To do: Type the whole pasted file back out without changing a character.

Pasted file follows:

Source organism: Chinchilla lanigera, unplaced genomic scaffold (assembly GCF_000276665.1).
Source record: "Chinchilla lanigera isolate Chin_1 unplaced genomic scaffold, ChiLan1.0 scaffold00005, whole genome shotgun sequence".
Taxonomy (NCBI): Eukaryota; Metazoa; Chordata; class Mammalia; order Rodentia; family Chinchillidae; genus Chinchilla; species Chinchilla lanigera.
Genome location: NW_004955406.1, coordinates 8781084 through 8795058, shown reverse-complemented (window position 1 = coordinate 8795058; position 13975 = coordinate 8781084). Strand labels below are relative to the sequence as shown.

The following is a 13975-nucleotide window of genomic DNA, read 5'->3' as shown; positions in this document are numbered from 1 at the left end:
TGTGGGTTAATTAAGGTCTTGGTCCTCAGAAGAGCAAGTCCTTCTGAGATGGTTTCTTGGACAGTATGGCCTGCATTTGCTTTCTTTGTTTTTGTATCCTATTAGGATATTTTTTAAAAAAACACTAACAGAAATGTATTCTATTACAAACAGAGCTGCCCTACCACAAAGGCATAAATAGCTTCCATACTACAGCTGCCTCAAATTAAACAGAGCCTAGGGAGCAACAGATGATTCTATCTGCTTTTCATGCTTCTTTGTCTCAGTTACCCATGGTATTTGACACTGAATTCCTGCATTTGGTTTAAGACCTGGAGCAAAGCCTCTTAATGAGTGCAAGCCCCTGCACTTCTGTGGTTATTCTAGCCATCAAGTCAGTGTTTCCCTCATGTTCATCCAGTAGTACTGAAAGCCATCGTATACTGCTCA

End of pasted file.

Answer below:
Source organism: Chinchilla lanigera, unplaced genomic scaffold (assembly GCF_000276665.1).
Source record: "Chinchilla lanigera isolate Chin_1 unplaced genomic scaffold, ChiLan1.0 scaffold00005, whole genome shotgun sequence".
Taxonomy (NCBI): Eukaryota; Metazoa; Chordata; class Mammalia; order Rodentia; family Chinchillidae; genus Chinchilla; species Chinchilla lanigera.
Genome location: NW_004955406.1, coordinates 8781084 through 8795058, shown reverse-complemented (window position 1 = coordinate 8795058; position 13975 = coordinate 8781084). Strand labels below are relative to the sequence as shown.

The following is a 13975-nucleotide window of genomic DNA, read 5'->3' as shown; positions in this document are numbered from 1 at the left end:
TGTGGGTTAATTAAGGTCTTGGTCCTCAGAAGAGCAAGTCCTTCTGAGATGGTTTCTTGGACAGTATGGCCTGCATTTGCTTTCTTTGTTTTTGTATCCTATTAGGATATTTTTTAAAAAAACACTAACAGAAATGTATTCTATTACAAACAGAGCTGCCCTACCACAAAGGCATAAATAGCTTCCATACTACAGCTGCCTCAAATTAAACAGAGCCTAGGGAGCAACAGATGATTCTATCTGCTTTTCATGCTTCTTTGTCTCAGTTACCCATGGTATTTGACACTGAATTCCTGCATTTGGTTTAAGACCTGGAGCAAAGCCTCTTAATGAGTGCAAGCCCCTGCACTTCTGTGGTTATTCTAGCCATCAAGTCAGTGTTTCCCTCATGTTCATCCAGTAGTACTGAAAGCCATCGTATACTGCTCA